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Ontario applicants being sought for ASA/Dupont Young Leader Program

GUELPH, ON (June 6, 2012) – Grain Farmers of Ontario, the American Soybean Association (ASA) and Pioneer Hi-Bred, a DuPont Business, are seeking applicants for the 2013 Young Leader Program. The Young Leader Program is recognized throughout agriculture for its longstanding tradition of identifying and cultivating the producer-leaders who are shaping the Canada/U.S. soybean industry.

2013 marks the 29th year of the program.  "The Young Leader Program is an exceptional leadership training program," said ASA President Steve Wellman. “The knowledge gained from this program can be put to use immediately–not only in business, but personally as well. Soybean producers who are looking to take on future leadership roles at the provincial and/or national level should pursue this training as the first step on their journey.”

The 2013 class of Young Leaders and their spouses will participate in a challenging and educational leadership experience Nov. 27-30, 2012 at Pioneer headquarters in Johnston, Iowa, and Feb. 26-March 2, 2013 in Kissimmee, Fla., coinciding with the annual Commodity Classic Convention and Trade Show.  This program offers the opportunity for participants to enhance their leadership skills, as well as meet and learn from other young leaders from around North America.

Applications will be accepted starting June 1 through August 1, 2012.  Interested applicants should apply online at www.gfo.ca/youngleadersprogram.  ASA, its 26 state affiliates, including the Grain Farmers of Ontario, and Pioneer will work together to identify the top producers to represent their province/state as part of this program. One couple or individual from Canada will be chosen to participate.

For questions or to obtain a hard copy application, please contact Valerie Gilvesy, Grain Farmers of Ontario Member Relations Coordinator at 226-979-5581 or vgilvesy@gfo.ca.

Grain Farmers of Ontario

Grain Farmers of Ontario is the province’s largest commodity organization, representing Ontario’s 28,000 corn, soybean and wheat farmers. The crops they grow cover 6 million acres of farm land across the province, generate over $2.5 billion in farm gate receipts, result in over $9 billion in economic output and are responsible for over 40,000 jobs in the province.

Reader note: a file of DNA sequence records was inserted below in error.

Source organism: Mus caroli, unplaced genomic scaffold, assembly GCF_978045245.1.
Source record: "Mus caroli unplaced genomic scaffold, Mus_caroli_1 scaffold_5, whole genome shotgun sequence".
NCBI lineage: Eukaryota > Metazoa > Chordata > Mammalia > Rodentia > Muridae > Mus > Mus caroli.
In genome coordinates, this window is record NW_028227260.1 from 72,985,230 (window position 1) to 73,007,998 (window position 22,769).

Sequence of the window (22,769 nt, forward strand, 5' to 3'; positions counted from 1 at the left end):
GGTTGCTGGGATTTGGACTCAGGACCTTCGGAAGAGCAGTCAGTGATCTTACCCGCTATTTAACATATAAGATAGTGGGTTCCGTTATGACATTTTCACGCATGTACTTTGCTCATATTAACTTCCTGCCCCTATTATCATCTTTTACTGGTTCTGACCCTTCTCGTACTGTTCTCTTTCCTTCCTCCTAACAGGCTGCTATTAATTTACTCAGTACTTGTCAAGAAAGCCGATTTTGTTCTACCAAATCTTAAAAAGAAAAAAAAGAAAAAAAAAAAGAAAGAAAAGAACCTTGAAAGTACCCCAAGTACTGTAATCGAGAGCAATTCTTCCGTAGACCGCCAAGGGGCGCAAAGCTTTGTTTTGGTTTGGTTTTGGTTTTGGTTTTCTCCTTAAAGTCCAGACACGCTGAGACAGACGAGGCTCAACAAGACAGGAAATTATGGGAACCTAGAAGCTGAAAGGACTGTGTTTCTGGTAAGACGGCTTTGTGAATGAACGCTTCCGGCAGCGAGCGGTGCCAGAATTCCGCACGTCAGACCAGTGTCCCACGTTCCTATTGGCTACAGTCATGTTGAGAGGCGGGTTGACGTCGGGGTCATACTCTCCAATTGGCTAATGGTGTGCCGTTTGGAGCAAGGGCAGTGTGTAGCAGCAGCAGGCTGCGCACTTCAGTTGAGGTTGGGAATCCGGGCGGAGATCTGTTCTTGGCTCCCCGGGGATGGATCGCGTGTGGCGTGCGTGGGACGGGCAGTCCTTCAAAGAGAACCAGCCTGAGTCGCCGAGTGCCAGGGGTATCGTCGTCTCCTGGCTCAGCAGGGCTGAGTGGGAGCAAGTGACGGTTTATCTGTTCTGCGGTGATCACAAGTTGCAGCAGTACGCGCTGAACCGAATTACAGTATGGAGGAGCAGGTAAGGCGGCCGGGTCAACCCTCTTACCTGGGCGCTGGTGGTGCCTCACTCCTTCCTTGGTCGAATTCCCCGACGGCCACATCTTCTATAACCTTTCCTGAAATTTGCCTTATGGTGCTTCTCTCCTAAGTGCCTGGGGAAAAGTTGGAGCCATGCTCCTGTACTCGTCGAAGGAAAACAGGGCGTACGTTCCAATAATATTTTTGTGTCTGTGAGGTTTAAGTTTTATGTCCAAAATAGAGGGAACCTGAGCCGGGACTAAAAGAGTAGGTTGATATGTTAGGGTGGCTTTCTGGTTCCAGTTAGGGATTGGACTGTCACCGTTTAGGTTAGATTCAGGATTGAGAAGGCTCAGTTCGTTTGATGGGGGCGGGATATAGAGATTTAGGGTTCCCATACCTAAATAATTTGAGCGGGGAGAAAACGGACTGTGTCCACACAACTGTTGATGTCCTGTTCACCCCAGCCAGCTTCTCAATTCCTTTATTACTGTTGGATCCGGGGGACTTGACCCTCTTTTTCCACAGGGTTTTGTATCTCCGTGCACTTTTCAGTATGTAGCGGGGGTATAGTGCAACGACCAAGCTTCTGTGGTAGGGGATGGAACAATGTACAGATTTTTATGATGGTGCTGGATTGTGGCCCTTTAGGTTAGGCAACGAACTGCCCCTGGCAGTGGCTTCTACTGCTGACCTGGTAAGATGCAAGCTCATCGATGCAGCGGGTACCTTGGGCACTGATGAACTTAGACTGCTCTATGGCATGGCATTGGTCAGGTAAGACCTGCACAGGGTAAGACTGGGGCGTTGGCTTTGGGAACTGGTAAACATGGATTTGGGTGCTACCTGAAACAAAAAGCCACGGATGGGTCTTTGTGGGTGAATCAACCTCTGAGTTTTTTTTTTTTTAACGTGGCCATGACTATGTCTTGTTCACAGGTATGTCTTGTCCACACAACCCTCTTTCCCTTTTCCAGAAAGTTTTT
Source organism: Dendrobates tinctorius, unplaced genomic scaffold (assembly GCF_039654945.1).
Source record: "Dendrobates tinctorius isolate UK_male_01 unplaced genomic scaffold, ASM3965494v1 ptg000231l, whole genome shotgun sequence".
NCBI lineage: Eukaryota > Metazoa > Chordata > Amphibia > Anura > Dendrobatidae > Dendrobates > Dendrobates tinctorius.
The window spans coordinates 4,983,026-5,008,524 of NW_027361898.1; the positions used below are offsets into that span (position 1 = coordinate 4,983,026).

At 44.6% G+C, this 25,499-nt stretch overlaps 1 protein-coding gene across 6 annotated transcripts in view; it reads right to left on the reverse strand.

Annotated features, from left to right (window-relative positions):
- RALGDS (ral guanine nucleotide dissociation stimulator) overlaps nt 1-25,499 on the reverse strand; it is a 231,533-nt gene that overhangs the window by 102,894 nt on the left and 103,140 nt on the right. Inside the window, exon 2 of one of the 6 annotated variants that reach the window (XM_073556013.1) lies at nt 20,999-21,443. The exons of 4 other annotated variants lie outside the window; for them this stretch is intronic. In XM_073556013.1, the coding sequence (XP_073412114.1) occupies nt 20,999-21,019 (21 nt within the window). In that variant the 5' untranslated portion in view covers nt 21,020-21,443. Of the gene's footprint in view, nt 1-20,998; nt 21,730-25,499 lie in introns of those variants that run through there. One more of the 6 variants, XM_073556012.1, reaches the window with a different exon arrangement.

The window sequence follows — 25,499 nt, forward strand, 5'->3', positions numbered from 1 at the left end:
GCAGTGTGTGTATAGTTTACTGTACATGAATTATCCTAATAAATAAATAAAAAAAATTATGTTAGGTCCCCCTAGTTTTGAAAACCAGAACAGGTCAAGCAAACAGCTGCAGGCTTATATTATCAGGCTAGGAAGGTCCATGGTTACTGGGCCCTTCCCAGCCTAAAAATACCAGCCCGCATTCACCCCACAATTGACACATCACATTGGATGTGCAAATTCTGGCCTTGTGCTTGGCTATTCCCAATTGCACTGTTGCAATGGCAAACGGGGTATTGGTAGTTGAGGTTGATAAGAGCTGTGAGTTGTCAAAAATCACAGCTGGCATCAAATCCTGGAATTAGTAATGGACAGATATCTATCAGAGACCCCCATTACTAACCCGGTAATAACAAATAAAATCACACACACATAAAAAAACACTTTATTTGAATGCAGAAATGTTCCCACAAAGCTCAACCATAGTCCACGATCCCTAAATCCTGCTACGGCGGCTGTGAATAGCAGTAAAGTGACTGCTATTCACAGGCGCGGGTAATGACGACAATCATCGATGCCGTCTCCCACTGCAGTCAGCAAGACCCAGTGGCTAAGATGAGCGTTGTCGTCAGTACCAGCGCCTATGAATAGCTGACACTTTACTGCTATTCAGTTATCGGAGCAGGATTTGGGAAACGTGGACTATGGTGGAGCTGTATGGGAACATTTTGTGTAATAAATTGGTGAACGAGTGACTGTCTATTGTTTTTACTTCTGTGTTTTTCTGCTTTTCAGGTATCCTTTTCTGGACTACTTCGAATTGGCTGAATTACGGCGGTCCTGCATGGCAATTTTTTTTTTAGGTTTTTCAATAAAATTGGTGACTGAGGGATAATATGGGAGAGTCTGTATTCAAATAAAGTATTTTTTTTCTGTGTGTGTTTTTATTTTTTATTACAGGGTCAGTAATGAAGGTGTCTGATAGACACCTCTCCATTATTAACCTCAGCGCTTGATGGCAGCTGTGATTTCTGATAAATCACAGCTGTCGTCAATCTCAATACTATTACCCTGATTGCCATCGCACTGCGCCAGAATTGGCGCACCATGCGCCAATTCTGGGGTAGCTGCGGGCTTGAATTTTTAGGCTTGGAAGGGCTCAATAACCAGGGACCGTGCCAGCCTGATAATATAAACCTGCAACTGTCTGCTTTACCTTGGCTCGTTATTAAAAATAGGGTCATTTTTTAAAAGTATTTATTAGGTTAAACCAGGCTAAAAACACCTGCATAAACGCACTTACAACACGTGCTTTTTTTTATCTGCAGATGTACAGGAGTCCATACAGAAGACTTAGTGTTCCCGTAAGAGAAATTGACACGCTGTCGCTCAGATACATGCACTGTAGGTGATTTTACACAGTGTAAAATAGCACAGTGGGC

Contact:

Barry Senft, CEO - 1-800-265-0550; bsenft@gfo.ca

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Grain Market Commentary for December 6, 2017

Wednesday, December 06, 2017

Commodity Period Price Weekly Movement
Corn CBOT March 3.52  01 cents
Soybeans CBOT January 10.03  10 cents
Wheat CBOT March 4.25  10 cents
Wheat Minn. March 6.14  09 cents
Wheat Kansas March 4.23  06 cents
Chicago Oats March 2.48  15 cents
Canadian $ December 0.7835  0.50 points

Cash Grain prices as of the close, December 6, are as follows: SWW @ $178.23/MT ($4.85/bu), HRW @ $187.61/MT ($5.11/bu), HRS @ $238.74/MT ($6.50/bu), SRW @ $182.92/MT ($4.98/bu).

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Market Trends Report for November-December 2017

Monday, November 13, 2017

US and World

Harvest time is in full swing across United States and Ontario. There have been delays, but as usual, farmers in 2017 like they have many times before are finding ways to get the crop in the bin. Yield monitors flickering on social media have been a harbinger of big yields in the United States as one of the biggest crops in American history gets closer to the finish line. How big that crop has become has been a great subject of debate over the last several months.

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On November 9th USDA chimed in with their latest crop production report. In a surprise move, which shocked the market the USDA raised 2017/2018-corn production to 14.58 billion bushels. This was on a projected yield of 175.4 bushels per acre, which was up from its October estimate of 171.8 bushels per acre. This was outside any pre-report estimates on the high side and the market responded accordingly by falling seven cents on the day. If this yield comes to fruition, it will be the largest US domestic corn yield in history. US domestic corn stocks are projected to increase to 2.49 billion bushels, a very onerous figure headed into next year.

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